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Written Statement by Ambassador Franklin L. Lavin
Under Secretary-Designate
International Trade Administration
U.S. Department of Commerce
October 18, 2005 10:00 a.m

Mr. Chairman, Senator Baucus, and distinguished Members of the Committee, thank you for the opportunity to appear here today.

I want to thank Senator DeWine for his gracious introduction. I am proud that he represents my home state, and I am grateful for his support.

I am thrilled that my daughter, Abby, my sister-in-law, Lauren, and my nephew, Seth, are here. My wife, Ann, and other children, Nat and Elizabeth, are here in my heart, although many miles separate us today.

I would also like to recognize my fellow nominees here on the panel, and if confirmed, I particularly look forward to working with Dr. Susan Schwab and Assistant Secretary Karan Bhatia in the Office of the U.S. Trade Representative.

It has been a privilege to serve the President and the American people as the U.S. Ambassador to the Republic of Singapore. I am honored that President Bush and Secretary Gutierrez have asked me to serve as Under Secretary of Commerce for International Trade. Trade is an important source of good jobs for our workers, new opportunities for our entrepreneurs, and higher growth for our economy.

Mr. Chairman, as U.S. Ambassador to Singapore and as a former banking executive and Commerce official, I helped U.S. companies navigate the international marketplace. From breaking down trade barriers to facilitating export financing, I have seen the challenges and opportunities firsthand. If confirmed, I will use this experience in the International Trade Administration to promote exports, open foreign markets, ensure compliance with trade laws and agreements, and support U.S. commercial interests at home and abroad.

If confirmed, my service will be guided by three principles. First, American companies produce world-class goods and services and we can win in the global marketplace. Second, we must use all of the tools at our disposal to ensure that American businesses face fair competition. We must enforce the rules and hold our trading partners accountable to the agreements they have signed. Third, cooperation between the legislative branch and ITA is essential for a constructive international trade policy. I look forward to working with the Congress on the vital issues we face. Please allow me to elaborate on these three principles.

First, I believe that U.S. companies can compete successfully in the international marketplace and there are many export opportunities for U.S. companies, large and small. Americans are resourceful, innovative, and quite nimble at adapting to change. We are living in an era of economic transition, but I have no doubt that American companies can successfully meet this challenge. U.S. exports are higher than at any time in our history. Indeed export growth might be one of the brightest spots in our overall economy as jobs in exports pay more on average than other jobs. To put these numbers differently, our exports this year will be larger than the entire GDP of Canada. But even with this success, the experience may be daunting for companies looking to export for the first time. For many businesses, ITA's involvement is a significant factor in export success.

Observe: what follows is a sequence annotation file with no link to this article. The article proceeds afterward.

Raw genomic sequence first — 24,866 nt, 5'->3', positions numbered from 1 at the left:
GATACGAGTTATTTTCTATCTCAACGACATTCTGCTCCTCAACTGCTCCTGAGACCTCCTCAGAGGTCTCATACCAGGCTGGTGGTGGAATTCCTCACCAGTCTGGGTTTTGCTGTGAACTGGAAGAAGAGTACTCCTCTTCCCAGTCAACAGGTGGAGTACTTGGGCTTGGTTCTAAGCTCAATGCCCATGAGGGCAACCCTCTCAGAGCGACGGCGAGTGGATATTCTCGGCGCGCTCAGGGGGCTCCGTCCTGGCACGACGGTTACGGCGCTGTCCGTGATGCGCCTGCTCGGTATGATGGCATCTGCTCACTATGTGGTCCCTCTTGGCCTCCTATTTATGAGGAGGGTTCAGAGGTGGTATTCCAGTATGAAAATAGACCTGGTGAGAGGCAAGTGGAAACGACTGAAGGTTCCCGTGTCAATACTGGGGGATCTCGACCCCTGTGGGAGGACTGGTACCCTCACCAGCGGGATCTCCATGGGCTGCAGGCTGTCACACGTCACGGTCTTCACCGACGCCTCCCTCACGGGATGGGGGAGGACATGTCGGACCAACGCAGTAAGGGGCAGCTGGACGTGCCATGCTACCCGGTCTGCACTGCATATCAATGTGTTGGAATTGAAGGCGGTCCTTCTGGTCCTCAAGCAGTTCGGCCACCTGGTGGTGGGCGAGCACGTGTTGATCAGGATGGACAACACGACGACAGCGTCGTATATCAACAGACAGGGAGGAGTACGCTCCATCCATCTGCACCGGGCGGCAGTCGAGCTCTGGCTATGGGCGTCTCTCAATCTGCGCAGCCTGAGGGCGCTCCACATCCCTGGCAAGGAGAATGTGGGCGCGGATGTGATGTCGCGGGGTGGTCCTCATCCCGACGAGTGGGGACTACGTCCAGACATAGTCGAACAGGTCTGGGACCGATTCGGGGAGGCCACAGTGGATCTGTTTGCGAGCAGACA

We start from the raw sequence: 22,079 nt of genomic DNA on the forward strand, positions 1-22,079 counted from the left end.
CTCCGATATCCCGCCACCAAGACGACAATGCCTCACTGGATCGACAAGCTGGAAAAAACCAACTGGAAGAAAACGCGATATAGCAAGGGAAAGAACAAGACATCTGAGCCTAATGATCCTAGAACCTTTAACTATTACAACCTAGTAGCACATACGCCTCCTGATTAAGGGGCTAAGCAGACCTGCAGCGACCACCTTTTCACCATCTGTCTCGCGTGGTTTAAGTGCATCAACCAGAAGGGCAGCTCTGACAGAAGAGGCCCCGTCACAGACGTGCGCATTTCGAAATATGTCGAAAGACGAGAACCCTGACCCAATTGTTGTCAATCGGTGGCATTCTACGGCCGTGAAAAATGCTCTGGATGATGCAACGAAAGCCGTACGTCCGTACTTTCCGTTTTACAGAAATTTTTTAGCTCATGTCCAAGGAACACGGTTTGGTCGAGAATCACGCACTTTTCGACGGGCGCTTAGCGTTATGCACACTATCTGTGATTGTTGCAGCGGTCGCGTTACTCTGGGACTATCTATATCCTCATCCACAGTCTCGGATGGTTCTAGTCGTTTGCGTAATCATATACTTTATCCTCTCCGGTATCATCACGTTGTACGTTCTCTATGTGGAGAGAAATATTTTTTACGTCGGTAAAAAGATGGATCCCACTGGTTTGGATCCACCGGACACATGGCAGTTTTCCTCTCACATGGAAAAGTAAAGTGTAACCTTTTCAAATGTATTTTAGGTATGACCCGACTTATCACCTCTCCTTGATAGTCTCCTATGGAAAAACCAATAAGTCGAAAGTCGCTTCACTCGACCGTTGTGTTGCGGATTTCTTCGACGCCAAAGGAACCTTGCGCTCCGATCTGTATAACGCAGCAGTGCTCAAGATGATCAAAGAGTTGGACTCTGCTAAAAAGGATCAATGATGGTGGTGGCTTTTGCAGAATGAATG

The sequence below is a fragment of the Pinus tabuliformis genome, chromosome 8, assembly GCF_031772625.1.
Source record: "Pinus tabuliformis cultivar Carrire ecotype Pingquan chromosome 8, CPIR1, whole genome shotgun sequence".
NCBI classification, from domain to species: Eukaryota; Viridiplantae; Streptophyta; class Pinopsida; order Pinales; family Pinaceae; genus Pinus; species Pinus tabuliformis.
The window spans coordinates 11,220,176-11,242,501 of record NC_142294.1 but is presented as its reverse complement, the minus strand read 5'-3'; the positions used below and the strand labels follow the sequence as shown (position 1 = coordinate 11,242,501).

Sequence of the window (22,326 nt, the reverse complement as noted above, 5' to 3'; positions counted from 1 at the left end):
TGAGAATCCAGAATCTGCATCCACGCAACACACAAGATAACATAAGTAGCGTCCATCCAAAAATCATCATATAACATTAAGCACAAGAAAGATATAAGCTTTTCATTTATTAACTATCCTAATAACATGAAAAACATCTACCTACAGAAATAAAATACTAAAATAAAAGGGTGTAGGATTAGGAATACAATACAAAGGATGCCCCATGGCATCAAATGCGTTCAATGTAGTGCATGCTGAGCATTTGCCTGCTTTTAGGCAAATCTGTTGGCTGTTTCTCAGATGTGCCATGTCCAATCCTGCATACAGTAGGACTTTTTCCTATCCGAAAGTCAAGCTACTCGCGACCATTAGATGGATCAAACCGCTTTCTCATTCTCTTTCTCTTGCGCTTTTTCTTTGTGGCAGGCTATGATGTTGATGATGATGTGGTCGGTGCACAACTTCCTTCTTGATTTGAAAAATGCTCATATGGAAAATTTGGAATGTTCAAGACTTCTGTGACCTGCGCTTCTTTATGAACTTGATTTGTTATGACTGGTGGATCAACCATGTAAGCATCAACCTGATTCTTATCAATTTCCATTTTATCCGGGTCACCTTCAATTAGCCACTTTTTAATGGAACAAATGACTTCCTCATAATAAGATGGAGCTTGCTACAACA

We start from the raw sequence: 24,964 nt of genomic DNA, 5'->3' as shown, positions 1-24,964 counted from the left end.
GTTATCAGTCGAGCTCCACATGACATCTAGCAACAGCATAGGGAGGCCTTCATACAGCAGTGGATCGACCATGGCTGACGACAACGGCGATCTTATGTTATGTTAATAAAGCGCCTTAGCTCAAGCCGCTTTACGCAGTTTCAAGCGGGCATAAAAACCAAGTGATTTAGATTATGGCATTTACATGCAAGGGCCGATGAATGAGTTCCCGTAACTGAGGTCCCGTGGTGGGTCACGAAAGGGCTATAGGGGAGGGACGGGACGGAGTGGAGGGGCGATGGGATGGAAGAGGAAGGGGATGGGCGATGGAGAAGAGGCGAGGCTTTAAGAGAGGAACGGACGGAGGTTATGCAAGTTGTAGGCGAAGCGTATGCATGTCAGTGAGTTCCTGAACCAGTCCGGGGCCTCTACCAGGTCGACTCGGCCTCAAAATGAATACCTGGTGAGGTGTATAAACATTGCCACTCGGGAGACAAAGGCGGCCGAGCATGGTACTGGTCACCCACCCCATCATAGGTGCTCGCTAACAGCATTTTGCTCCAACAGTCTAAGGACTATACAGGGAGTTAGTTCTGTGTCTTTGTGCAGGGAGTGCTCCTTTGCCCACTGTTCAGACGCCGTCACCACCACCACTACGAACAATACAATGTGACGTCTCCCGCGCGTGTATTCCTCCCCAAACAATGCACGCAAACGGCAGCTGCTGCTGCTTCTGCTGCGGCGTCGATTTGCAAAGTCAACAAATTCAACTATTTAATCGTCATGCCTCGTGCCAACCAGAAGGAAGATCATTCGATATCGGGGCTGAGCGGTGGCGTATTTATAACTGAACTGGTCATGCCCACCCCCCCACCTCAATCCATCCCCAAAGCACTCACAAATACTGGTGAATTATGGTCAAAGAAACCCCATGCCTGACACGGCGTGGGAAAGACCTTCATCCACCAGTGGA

My second principle is that we must open markets and enforce the rules that govern trade. Although the U.S. Trade Representative negotiates trade agreements, ITA oversees compliance and enforcement. The Department of Commerce is involved in every step of the implementation process. ITA staff works to ensure that American companies and their employees have every opportunity to succeed internationally.

Enforcement will be a priority for me. ITA works to ensure that American exports are afforded the proper protections, including respect for intellectual property. Intellectual property is a component in products from snowshoes to lawnmowers to computer software, and IPR protection is key to their success in the marketplace.

Third, I believe that to be effective in our mission, we must work closely with the Congress. The Senate is uniquely positioned to know first-hand about trade problems encountered by constituent companies and individuals. At the same time, you have a full appreciation of the relationship of open markets to the high standard of living we enjoy in the United States. If confirmed, you have my commitment that I will work closely with you and remain attuned to any concerns about ITA-related matters.

As an example of these principles, I would like to cite the Singapore Free Trade Agreement. It committed Singapore to maximum liberalization for bilateral trade in goods and services. It included state-of-the-art commitments in e-commerce, customs cooperation, transparency, and the protection of intellectual property rights, and it incorporated a constructive model for workforce and environmental matters. Since this FTA went into effect in 2004, U.S. exports have grown at a run-rate of almost 30 percent.

In closing, I would like to express my enthusiasm for ITA's mission. If confirmed, I will join an extraordinarily capable group of men and women who work around the world as commercial officers, trade specialists, economists, and trade lawyers to support that mission. I believe their work has never been more critical to both our economic wellbeing and our national security. With your support, I would be honored to lead them in this endeavor.

Thank you for your time. I would be happy to answer any questions that the Committee may have.


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